NCDH 312, McGill University Faculty of Law —
The Asia Pacific Law Association of McGill together with the Hans & Tamar Oppenheimer Chair in Public International law invite you to a panel discussion on Australia’s Response Asylum Seekers, with a particular focus on its offshore solution in the Asia Pacific.
On 18 March, 2015, François Crépeau, in his capacity as Chairperson of the Coordination Committee of Special Procedures delivered a special report to the Human Rights Council. Follow this link and click “two” in the chapter menu to the right of the video to see his presentation.
A free one-day symposium at McGill University
When: Tuesday, 17 February, 8:30 AM – 6:00 PM, reception to follow
Where: Thomson House Ballroom, 3650 McTavish, Montreal
Registration: for organizational purposes, please RSVP to firstname.lastname@example.org.
This event is part of:
Symposium & Seminars
“Banking on mobility to regain control of EU borders”
5 February 2015 (original posting)
Banking on mobility
Banking on mobility means that the overall goal is to have most migrants using official channels to enter and stay in Europe. For that, European Union (EU) member states must accept that migrants will come, no matter what, because there are either push factors or pull factors for them to do so. Any attempt at “sealing” borders, as the nationalist populist discourse stridently calls for, i.e. preventing irregular migrants from entering the EU without offering many more legal avenues for migration, will continue to fail on a massive scale. Sealing international borders is impossible, as Italy has recently recognised, and migrants will continue arriving despite all efforts to stop them, often at a terrible cost in lives and suffering.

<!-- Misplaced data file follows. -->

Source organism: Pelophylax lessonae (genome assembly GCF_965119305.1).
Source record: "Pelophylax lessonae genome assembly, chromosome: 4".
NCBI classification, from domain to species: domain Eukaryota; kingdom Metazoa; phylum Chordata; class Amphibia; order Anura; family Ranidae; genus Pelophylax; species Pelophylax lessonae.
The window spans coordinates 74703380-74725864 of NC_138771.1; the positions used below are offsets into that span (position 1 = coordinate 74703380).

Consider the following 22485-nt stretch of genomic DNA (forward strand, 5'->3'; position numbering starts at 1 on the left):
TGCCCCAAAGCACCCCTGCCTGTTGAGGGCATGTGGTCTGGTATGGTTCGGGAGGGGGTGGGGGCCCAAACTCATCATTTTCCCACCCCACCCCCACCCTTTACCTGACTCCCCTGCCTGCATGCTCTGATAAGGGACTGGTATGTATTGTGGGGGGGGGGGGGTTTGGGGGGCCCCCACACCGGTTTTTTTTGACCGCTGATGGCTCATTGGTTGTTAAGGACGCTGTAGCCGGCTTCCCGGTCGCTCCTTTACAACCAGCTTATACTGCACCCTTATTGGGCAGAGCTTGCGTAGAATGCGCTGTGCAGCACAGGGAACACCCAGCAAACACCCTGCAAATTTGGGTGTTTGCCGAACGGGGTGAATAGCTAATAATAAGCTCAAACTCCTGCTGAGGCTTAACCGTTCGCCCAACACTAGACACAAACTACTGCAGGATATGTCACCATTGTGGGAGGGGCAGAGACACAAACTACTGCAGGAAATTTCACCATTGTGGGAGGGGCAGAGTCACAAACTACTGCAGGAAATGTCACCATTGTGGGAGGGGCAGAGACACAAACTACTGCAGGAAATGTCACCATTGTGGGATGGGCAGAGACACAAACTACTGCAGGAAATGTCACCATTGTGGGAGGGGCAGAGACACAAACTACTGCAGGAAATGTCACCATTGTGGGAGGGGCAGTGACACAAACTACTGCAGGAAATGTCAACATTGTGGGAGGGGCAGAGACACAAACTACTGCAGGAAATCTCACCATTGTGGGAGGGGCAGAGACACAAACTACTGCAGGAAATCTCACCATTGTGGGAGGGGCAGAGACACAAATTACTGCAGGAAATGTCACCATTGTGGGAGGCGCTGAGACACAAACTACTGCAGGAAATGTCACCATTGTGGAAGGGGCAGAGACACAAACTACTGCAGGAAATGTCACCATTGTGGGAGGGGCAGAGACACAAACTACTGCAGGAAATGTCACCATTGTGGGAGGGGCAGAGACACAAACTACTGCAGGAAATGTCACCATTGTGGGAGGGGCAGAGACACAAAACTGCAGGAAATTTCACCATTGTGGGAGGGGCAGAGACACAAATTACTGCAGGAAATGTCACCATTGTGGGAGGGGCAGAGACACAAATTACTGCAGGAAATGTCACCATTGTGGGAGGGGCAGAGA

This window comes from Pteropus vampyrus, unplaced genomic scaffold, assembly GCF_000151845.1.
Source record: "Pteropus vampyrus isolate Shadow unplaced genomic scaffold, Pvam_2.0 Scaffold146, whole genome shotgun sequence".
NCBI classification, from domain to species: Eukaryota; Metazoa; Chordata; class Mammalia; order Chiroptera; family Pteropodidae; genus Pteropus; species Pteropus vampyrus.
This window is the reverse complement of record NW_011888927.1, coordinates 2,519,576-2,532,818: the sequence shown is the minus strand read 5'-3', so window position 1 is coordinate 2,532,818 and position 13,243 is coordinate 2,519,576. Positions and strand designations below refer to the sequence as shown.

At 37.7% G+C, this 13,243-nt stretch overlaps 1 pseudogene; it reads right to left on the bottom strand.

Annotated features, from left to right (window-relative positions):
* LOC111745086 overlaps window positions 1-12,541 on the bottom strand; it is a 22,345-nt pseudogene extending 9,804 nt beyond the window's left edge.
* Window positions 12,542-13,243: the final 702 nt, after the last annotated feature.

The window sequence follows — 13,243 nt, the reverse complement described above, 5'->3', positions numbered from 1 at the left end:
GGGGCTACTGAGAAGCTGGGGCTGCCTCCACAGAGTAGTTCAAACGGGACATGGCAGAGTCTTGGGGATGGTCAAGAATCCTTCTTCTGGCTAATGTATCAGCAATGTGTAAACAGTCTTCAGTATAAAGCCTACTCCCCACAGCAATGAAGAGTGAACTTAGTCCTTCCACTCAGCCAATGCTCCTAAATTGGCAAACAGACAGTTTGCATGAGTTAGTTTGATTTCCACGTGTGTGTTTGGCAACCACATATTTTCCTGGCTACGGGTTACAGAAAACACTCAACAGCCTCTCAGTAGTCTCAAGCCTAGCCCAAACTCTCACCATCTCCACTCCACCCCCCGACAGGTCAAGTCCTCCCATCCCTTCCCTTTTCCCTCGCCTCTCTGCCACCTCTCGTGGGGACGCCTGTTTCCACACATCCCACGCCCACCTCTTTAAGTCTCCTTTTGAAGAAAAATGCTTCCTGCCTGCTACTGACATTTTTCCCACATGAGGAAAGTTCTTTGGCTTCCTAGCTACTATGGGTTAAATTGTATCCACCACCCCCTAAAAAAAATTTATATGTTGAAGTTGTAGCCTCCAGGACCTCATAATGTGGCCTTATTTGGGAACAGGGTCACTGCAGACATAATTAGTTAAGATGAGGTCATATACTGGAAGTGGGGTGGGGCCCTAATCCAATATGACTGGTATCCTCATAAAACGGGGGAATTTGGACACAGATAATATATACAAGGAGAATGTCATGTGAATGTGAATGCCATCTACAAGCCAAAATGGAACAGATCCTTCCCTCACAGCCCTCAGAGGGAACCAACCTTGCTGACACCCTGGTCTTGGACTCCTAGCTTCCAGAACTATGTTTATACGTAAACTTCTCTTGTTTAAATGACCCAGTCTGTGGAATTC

François Crépeau, UN Special Rapporteur on the Human Rights of Migrants
11 December 2014, 3pm
Palais des Nations, Room XXII
Mr. President, Ladies and Gentlemen,
I’m sorry I missed your previous deliberations, as I just came back from a mission to Italy and Malta, precisely on the rights of migrants at the external borders of the EU. I hope not to repeat too much what has already been said.
My main conclusion is that, if we are to witness a significant decrease of deaths and suffering at borders, we must bank, not on strict closure and repression, but on regulated openness and mobility.
Migrants come due to push factors – conflict, natural disasters, persecution or poverty –, which are particularly strong at present due to the crises in Syria and the horn of Africa. They also come due to pull factors such as the unrecognized cheap labour needs of destination States, especially in construction, agriculture, hospitality or care-giving. None of these factors are likely to decrease in the foreseeable future.